against the law," said Wang Jianfeng, a
47-year-old man from a nearby congregation who
was among hundreds of people gathered on the
steps outside on Friday in a show of force.
Wen Xiaowu, another visitor, said he believed
China's president would be "displeased" with his
Communist colleagues in Zhejiang.
"Xi Jinping has said society should be
harmonious. He is very open-minded about
disciples of the Christian church."
Sanjiang's resistance has been organised with
almost military precision. A makeshift kitchen
behind the altar provides rice, pork and fried
liver with leeks for those occupying the church
while women hand out bottles of water and
satsumas at the entrance.
By day, Christians from around the province crowd
the church's steps, with undercover security
agents mingling among them, snapping photos and
eavesdropping. By night, hundreds of worshippers
take it in turns to keep watch, grabbing a few
hours of sleep on cramped wooden pews between
shifts.
He Hongying, an 81-year-old member of the
resistance, said she would stay for as long as
necessary. "I slept here last night and I will do
the same again tonight. We pulled two pews
together so it was quite all right. We feel at
peace and fearless when we are with our God."
The dispute over Sanjiang has highlighted the
ongoing difficulties facing China's fast growing
Christian community. In 1949, when the Communist
Party took over, it boasted around one million
members. Today, there are thought to be more
Chinese Christians than Communist Party members,
with up to 100 million mainland believers,
according to some estimates.
Life has improved since the days of Mao Tse-tung,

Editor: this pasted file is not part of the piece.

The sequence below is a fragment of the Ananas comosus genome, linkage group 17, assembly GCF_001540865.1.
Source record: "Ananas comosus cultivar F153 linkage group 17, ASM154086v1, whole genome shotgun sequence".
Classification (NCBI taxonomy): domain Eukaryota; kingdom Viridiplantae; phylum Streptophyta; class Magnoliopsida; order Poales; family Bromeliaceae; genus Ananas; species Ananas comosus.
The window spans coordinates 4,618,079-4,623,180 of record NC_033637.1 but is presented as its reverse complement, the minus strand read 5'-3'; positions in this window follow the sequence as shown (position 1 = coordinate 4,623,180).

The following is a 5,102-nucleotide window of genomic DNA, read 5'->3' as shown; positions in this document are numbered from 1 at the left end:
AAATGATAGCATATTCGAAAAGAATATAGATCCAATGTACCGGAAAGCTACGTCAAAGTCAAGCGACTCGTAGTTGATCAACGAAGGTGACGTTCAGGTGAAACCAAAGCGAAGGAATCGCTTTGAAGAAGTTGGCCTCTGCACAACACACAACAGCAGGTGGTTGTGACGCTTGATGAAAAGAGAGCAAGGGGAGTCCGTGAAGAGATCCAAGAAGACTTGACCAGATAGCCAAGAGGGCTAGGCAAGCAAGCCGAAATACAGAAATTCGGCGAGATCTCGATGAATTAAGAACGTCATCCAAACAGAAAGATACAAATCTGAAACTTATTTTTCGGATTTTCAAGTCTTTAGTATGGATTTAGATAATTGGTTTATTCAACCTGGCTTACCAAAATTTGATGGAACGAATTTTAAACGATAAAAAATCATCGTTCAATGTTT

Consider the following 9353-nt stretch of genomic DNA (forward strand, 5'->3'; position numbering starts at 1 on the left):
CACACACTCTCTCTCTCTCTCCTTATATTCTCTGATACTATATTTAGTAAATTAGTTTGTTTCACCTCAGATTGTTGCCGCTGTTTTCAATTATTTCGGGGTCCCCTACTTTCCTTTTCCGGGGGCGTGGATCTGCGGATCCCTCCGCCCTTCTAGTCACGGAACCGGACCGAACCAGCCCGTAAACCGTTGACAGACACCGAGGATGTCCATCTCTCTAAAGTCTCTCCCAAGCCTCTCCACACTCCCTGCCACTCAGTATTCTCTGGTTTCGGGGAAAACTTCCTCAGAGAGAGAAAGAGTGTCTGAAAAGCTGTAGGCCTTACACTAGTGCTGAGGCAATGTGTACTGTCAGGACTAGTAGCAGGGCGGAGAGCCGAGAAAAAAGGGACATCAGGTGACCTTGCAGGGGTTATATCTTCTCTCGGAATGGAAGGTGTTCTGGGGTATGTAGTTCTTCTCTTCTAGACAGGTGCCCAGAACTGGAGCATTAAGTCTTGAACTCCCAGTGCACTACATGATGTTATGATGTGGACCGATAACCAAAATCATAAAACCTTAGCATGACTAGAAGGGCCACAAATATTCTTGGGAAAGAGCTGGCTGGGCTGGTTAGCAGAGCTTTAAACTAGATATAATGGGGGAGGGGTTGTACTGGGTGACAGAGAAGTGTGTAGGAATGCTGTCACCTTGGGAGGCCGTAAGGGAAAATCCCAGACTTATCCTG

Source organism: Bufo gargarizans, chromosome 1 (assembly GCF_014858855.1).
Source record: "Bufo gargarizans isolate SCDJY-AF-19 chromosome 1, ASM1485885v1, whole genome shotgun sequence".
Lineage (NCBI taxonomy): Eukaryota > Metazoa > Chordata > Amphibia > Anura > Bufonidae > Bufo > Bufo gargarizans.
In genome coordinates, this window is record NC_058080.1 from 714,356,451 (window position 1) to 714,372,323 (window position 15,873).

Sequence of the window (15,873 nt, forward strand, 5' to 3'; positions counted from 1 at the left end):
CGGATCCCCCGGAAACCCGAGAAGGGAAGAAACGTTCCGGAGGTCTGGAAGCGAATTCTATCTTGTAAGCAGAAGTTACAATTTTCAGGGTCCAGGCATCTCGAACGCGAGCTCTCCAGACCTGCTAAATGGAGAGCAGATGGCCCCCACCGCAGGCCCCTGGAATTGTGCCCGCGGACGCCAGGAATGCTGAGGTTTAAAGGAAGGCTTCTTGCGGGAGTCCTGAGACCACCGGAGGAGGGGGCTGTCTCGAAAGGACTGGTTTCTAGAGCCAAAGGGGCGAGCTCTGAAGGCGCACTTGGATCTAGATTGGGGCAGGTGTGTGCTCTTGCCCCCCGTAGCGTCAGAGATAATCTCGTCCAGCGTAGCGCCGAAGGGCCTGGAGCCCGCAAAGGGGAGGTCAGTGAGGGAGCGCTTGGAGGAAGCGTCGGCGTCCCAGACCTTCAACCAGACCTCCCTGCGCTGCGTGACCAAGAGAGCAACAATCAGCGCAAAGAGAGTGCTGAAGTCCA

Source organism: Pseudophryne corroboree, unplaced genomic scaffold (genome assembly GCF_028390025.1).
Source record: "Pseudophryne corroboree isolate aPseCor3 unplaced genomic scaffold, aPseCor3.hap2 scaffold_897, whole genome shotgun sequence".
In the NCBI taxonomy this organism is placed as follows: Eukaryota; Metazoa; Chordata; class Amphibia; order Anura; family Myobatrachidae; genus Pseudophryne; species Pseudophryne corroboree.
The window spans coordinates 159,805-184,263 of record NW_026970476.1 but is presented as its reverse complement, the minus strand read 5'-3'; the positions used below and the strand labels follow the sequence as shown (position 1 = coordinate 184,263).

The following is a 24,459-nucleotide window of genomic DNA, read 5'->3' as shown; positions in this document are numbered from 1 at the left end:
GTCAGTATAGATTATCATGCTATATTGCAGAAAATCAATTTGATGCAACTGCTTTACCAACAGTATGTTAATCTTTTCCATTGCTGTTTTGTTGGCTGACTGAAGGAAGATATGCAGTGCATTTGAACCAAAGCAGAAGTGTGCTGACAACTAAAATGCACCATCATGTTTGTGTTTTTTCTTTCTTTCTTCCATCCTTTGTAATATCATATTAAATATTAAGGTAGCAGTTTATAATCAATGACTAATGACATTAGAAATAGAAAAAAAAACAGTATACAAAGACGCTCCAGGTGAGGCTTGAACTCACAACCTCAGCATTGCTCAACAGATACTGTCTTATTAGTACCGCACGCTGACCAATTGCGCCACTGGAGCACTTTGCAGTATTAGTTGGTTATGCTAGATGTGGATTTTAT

who saw religion as "poison" and presided over
the decade-long Cultural Revolution when churches
were ransacked and burned.
However, campaigners say that while the
constitution guarantees freedom of religion,
Beijing still maintains a tight-grip on what many
leaders see as a potential challenge to their
authority.
Members of Sanjiang's congregation said that,
under Chinese law, they were only allowed to
worship on Sundays. Preachers were required to
avoid politically sensitives topics.
During a visit to China last month, Michelle
Obama, the US First Lady, hinted at concerns over
religious freedom here, telling an audience:
"When it comes to expressing yourself freely, and
worshipping as you choose, and having open access
to information - we believe those are universal
rights that are the birthright of every person on
this planet."
A woman who introduced herself as a
representative of the local government rejected
claims the Communist Party was persecuting local
Christians.
"They can believe. This is free. We can't control
them," said the woman, who gave her name as Zhang
Biyao.
Ms Zhang said the church had been illegally built
and was structurally unsound. The government
wanted to protect "people's safety," she claimed.
Sanjiang's congregation was unconvinced.
Yang Zhumei, 74, said she had pleaded with officials to leave her church alone.
"I held their hands and said, "Comrades, don't
take down our cross. I can give you my head
instead."
"Even if they take my head, I can still find happiness with God," she shouted.
Li Jingliu, who lost her right arm to an
industrial accident and has been a church member
for 34 years, said she would not allow her place
of worship to be damaged. "I will guard the
church until the very end, without fearing
hardship or death," she said. "God will punish
those who try to take down the cross."